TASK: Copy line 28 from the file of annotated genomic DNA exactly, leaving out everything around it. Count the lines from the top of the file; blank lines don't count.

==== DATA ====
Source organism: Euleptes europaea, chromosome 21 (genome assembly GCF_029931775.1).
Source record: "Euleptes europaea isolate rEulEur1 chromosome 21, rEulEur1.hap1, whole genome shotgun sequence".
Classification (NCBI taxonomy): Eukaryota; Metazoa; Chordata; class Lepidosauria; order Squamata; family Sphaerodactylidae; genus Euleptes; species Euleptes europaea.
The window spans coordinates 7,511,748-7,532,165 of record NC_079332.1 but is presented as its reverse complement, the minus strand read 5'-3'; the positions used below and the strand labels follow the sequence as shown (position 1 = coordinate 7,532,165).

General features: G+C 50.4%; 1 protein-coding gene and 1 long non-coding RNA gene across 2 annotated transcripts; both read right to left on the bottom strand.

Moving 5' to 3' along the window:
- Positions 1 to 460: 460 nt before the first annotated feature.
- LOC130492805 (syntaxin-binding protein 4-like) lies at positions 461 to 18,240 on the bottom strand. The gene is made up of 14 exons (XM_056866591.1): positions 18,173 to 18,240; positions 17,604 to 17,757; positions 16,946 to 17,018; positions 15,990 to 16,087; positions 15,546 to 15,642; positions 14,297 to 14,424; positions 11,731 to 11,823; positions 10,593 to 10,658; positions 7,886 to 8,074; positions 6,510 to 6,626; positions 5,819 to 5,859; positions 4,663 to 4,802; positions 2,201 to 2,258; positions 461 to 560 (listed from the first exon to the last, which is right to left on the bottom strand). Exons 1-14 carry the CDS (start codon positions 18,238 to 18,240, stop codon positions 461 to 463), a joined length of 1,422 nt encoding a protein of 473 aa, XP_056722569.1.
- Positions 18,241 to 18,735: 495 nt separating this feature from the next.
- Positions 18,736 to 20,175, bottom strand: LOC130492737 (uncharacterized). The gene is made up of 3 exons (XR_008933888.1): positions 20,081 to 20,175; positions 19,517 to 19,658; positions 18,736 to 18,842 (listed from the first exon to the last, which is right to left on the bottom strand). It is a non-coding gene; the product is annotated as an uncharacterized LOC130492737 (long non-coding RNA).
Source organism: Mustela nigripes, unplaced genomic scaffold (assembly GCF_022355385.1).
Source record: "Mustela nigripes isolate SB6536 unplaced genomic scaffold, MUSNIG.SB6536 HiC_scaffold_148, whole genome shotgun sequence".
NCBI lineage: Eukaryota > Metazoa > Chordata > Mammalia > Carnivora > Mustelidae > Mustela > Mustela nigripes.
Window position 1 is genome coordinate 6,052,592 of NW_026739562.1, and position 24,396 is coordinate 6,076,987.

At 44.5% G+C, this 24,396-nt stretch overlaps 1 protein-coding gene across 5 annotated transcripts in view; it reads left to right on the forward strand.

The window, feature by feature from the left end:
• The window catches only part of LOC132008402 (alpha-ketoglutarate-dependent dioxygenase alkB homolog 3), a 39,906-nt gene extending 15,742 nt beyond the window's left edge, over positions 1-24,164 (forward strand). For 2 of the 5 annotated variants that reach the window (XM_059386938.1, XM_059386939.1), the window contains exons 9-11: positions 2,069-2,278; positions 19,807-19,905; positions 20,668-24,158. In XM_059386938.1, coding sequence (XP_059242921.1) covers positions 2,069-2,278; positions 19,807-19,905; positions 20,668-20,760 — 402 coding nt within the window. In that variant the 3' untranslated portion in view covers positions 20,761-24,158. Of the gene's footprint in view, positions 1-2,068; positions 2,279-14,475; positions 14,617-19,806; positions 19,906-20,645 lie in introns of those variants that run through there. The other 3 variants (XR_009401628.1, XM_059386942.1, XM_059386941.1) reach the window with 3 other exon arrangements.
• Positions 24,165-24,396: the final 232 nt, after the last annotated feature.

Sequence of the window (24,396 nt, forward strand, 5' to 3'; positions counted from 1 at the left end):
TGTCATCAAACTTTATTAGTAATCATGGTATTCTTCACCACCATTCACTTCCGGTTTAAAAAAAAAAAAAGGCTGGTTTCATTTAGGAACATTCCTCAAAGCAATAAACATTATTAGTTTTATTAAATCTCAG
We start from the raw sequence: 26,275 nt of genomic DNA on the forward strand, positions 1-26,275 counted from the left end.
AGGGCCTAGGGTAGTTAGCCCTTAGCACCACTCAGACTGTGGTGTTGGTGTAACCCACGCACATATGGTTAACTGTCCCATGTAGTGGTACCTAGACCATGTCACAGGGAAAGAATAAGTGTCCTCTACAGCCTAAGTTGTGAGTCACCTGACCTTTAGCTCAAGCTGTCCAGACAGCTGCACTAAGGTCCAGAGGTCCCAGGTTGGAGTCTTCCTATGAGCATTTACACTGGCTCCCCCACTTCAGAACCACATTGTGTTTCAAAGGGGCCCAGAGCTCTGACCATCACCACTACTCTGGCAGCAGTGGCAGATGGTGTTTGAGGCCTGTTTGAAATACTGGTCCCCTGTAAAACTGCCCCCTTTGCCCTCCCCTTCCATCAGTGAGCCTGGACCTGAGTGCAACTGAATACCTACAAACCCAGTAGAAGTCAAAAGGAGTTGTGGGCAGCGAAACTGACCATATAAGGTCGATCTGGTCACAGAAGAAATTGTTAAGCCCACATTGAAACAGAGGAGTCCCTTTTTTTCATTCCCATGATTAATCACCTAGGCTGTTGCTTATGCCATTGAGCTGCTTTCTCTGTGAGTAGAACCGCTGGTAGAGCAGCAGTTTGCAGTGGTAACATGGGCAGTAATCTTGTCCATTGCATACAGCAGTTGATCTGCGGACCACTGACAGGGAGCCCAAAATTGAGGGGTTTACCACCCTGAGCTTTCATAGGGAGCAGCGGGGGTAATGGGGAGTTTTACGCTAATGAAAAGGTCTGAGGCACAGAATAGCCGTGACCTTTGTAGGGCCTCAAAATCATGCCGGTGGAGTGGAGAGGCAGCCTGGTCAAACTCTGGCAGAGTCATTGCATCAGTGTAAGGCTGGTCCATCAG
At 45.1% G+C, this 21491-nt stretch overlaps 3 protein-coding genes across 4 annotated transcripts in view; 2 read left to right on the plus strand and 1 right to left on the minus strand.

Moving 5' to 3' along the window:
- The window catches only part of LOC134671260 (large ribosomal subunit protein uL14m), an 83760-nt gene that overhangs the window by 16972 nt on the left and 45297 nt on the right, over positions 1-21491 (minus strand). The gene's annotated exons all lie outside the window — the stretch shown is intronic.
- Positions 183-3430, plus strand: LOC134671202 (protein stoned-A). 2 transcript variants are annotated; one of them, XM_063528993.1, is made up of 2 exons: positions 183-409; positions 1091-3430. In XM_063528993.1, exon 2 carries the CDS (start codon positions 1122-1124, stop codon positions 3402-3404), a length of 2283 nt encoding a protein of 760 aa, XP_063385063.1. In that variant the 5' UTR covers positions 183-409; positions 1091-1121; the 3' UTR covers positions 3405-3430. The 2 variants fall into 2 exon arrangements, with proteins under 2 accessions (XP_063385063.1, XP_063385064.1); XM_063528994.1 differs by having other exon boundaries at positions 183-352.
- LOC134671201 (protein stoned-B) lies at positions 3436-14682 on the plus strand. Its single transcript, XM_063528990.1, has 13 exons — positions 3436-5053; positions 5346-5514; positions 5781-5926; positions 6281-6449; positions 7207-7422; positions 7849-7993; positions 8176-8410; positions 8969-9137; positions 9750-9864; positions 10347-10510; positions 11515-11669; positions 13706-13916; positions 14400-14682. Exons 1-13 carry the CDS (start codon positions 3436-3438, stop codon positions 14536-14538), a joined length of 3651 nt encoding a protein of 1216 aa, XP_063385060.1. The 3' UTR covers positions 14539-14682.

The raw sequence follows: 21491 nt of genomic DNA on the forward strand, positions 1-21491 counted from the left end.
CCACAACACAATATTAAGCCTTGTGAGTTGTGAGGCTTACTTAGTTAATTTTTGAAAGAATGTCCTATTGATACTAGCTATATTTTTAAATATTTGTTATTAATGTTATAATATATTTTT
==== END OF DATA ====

The raw sequence follows: 21491 nt of genomic DNA on the forward strand, positions 1-21491 counted from the left end.